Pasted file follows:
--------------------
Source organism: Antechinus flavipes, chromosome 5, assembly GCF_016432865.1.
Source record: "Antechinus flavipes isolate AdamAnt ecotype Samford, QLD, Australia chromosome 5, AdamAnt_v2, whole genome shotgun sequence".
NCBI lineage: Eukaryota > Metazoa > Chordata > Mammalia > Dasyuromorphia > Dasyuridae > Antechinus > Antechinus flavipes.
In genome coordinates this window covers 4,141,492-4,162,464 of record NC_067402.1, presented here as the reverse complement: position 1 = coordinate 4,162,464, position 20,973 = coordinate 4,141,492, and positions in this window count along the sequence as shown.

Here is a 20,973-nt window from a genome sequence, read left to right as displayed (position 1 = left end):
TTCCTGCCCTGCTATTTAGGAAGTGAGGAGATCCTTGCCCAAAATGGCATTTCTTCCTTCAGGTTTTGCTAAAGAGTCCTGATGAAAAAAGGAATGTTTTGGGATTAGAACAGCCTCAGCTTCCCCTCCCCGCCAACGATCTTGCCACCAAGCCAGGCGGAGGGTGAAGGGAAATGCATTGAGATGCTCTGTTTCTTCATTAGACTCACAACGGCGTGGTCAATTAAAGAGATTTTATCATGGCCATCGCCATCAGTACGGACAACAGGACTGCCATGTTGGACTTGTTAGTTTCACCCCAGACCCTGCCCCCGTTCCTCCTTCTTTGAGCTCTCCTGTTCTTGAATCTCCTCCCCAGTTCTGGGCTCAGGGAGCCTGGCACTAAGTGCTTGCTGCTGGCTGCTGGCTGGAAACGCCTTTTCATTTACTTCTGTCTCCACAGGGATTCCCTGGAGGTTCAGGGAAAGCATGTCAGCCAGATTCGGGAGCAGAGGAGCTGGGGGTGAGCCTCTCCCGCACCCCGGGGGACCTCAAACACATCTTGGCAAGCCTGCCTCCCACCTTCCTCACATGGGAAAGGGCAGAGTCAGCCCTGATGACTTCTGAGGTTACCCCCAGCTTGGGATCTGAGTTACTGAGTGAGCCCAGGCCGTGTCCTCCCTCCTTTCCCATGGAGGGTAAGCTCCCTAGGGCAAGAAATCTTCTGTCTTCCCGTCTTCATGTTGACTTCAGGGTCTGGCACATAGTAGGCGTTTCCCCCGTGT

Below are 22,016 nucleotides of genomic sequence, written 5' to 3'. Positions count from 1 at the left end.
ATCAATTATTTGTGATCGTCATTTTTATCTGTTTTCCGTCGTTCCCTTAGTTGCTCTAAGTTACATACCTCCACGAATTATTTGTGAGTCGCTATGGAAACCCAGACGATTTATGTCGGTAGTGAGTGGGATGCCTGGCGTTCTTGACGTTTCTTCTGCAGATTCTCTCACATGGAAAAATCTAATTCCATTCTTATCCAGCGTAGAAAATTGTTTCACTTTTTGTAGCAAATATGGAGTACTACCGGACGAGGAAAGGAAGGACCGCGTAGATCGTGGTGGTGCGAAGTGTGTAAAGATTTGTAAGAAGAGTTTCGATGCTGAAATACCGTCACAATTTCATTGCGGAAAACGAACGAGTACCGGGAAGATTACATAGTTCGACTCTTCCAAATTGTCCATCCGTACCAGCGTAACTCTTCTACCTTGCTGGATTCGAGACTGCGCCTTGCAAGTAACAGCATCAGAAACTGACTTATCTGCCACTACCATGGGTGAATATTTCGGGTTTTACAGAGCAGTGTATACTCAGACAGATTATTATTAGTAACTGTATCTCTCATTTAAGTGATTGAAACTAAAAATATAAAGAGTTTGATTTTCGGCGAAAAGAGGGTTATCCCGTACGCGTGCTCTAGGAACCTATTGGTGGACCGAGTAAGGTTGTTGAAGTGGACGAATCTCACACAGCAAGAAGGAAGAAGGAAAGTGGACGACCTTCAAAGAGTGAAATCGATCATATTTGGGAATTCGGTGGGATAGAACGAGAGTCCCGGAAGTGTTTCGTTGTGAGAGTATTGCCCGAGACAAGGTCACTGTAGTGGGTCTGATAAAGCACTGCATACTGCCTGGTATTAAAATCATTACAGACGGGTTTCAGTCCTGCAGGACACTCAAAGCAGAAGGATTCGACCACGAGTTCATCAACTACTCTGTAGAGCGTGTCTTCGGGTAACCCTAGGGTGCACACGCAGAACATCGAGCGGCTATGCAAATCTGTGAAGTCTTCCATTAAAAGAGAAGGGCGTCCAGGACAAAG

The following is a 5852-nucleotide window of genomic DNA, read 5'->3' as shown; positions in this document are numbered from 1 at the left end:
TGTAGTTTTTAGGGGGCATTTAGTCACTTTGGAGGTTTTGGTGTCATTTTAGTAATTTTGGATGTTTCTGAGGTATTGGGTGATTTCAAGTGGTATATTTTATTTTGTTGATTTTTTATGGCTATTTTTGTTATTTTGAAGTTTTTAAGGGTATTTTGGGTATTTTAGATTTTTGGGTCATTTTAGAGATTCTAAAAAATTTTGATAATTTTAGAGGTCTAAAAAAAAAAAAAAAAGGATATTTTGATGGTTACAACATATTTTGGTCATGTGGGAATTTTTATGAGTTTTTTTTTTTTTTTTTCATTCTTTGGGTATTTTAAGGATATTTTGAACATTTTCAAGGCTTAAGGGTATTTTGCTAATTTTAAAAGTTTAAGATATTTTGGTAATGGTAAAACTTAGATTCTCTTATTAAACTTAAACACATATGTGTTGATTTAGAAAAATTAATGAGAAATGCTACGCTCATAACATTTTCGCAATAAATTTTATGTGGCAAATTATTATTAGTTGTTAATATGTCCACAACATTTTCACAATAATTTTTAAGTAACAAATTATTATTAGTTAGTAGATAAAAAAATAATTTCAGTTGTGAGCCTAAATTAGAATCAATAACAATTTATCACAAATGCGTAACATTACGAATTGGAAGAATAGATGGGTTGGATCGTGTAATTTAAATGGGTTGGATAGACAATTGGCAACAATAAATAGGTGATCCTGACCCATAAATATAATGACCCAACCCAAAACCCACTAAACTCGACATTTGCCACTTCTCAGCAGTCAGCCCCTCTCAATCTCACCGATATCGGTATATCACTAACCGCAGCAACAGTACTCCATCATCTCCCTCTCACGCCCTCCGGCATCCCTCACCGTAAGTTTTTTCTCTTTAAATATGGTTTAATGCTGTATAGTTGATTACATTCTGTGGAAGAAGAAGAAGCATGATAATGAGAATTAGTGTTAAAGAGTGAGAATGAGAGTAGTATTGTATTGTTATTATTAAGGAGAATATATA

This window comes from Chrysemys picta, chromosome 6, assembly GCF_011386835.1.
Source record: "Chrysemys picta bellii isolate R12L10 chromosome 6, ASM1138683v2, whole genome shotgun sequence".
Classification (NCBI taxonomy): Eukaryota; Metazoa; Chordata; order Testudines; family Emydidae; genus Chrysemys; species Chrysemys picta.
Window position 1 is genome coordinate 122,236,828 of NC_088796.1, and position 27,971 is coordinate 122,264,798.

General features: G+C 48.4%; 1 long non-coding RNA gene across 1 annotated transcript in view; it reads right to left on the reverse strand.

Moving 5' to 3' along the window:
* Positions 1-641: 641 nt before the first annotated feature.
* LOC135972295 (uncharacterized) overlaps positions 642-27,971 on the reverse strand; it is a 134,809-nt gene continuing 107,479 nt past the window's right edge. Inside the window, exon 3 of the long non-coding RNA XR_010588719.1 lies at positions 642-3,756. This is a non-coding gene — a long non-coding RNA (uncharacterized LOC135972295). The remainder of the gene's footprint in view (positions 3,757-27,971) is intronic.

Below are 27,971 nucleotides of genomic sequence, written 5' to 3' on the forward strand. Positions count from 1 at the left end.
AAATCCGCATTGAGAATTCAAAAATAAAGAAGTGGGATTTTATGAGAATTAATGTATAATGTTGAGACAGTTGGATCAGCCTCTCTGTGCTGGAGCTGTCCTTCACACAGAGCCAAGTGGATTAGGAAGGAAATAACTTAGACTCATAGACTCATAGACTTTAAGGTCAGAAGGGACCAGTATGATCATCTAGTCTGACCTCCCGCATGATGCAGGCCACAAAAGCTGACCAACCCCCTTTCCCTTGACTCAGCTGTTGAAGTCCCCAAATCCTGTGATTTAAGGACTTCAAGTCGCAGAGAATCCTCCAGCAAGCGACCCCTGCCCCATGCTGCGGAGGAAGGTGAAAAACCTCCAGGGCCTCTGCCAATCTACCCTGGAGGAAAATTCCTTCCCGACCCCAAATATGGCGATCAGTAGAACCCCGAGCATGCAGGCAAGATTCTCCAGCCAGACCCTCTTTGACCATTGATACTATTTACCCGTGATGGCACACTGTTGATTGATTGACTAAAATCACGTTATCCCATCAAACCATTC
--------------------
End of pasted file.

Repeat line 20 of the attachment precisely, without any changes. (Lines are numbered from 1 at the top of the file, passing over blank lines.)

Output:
AAATCCGCATTGAGAATTCAAAAATAAAGAAGTGGGATTTTATGAGAATTAATGTATAATGTTGAGACAGTTGGATCAGCCTCTCTGTGCTGGAGCTGTCCTTCACACAGAGCCAAGTGGATTAGGAAGGAAATAACTTAGACTCATAGACTCATAGACTTTAAGGTCAGAAGGGACCAGTATGATCATCTAGTCTGACCTCCCGCATGATGCAGGCCACAAAAGCTGACCAACCCCCTTTCCCTTGACTCAGCTGTTGAAGTCCCCAAATCCTGTGATTTAAGGACTTCAAGTCGCAGAGAATCCTCCAGCAAGCGACCCCTGCCCCATGCTGCGGAGGAAGGTGAAAAACCTCCAGGGCCTCTGCCAATCTACCCTGGAGGAAAATTCCTTCCCGACCCCAAATATGGCGATCAGTAGAACCCCGAGCATGCAGGCAAGATTCTCCAGCCAGACCCTCTTTGACCATTGATACTATTTACCCGTGATGGCACACTGTTGATTGATTGACTAAAATCACGTTATCCCATCAAACCATTC